Written March 5, 2017
Posted March 27, 2017
After arriving yesterday evening at the Tel Aviv airport and having dinner with T. Melissa’s friends Orna and Rami, we checked into the Azzahra Hotel in East Jerusalem.
For some background, Israel captured East Jerusalem during the 1967 Six-Day War and now occupies it, although even using the word “occupies” would be controversial to some. Jerusalem has so much religious significance that its future is key for any peace plan. President Trump’s recent proposal to move the U.S. embassy to Jerusalem was explosive, as this move would have signaled farther reaching U.S. intentions. Even after studying the Jerusalem situation in several different classes and in the pre-trip meetings, I still hardly understand it. Someone on the trip reminded the group of a saying that if you are here for a day, you can write a novel, if you are here for a week, you can write an article, if you are here any longer, you can write a sentence. The whole situation is too complicated for me to understand, let alone explain it to anyone else. The main problem in understanding it is that every word you use has some sort of political significance. Before this trip, I hadn’t realized that even calling the city East Jerusalem means something (many Palestinians call it Arab Jerusalem). In fact, it’s difficult to avoid making a political statement when talking about Israel and Palestine, which some would call the Palestinian Territories. The nuances in language can totally change the meaning.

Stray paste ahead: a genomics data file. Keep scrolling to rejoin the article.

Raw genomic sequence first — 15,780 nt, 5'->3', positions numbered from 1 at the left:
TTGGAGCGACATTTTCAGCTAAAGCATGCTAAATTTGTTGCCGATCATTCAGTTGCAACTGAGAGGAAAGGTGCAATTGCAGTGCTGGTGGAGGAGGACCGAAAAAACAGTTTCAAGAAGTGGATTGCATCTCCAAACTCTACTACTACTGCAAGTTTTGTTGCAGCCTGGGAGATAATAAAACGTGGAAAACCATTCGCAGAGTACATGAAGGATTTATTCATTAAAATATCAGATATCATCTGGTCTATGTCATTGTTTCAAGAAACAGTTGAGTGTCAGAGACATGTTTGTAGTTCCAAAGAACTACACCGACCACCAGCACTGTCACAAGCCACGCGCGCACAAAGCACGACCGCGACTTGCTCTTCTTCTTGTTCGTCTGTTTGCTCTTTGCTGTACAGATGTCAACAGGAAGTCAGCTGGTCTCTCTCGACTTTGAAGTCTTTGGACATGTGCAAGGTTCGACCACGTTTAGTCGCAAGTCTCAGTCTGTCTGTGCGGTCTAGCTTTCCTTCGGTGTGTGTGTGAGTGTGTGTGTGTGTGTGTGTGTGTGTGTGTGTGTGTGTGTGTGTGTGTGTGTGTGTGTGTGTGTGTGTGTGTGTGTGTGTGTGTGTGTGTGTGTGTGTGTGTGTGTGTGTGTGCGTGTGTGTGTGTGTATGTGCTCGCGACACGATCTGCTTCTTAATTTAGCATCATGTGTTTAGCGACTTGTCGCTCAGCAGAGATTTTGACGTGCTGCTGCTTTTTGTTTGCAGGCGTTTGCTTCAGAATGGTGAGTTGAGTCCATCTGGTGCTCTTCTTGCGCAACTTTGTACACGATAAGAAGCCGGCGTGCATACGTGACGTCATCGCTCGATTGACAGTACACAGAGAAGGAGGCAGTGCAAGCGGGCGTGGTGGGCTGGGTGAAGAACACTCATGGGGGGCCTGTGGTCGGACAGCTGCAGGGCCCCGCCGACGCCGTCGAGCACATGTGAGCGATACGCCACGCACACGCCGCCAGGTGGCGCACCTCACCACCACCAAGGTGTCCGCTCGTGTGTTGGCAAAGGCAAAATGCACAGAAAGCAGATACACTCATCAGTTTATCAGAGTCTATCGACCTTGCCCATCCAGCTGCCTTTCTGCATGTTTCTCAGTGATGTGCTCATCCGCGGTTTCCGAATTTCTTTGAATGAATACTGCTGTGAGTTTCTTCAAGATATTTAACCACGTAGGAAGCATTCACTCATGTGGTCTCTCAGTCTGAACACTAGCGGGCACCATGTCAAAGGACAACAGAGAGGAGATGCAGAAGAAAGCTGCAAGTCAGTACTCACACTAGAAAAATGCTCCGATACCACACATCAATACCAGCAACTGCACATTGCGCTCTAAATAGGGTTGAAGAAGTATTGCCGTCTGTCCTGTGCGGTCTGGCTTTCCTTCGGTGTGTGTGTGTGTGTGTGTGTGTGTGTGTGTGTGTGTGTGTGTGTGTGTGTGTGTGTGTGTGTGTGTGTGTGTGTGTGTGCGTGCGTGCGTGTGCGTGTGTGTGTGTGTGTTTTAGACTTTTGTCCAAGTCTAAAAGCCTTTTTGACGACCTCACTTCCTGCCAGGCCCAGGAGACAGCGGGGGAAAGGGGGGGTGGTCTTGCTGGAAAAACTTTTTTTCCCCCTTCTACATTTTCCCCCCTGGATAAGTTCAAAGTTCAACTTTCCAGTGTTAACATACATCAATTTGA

Probably the only thing I can tell you for certain is that the Azzahra Hotel has really good hummus. Breakfast was at 7 a.m., earlier than I get up for school, but not a problem because most of us jet lagged travelers were up at 5 a.m. After a delicious breakfast, we headed off to the Old City.
Continue reading “Welcome to Jerusalem- Day 2”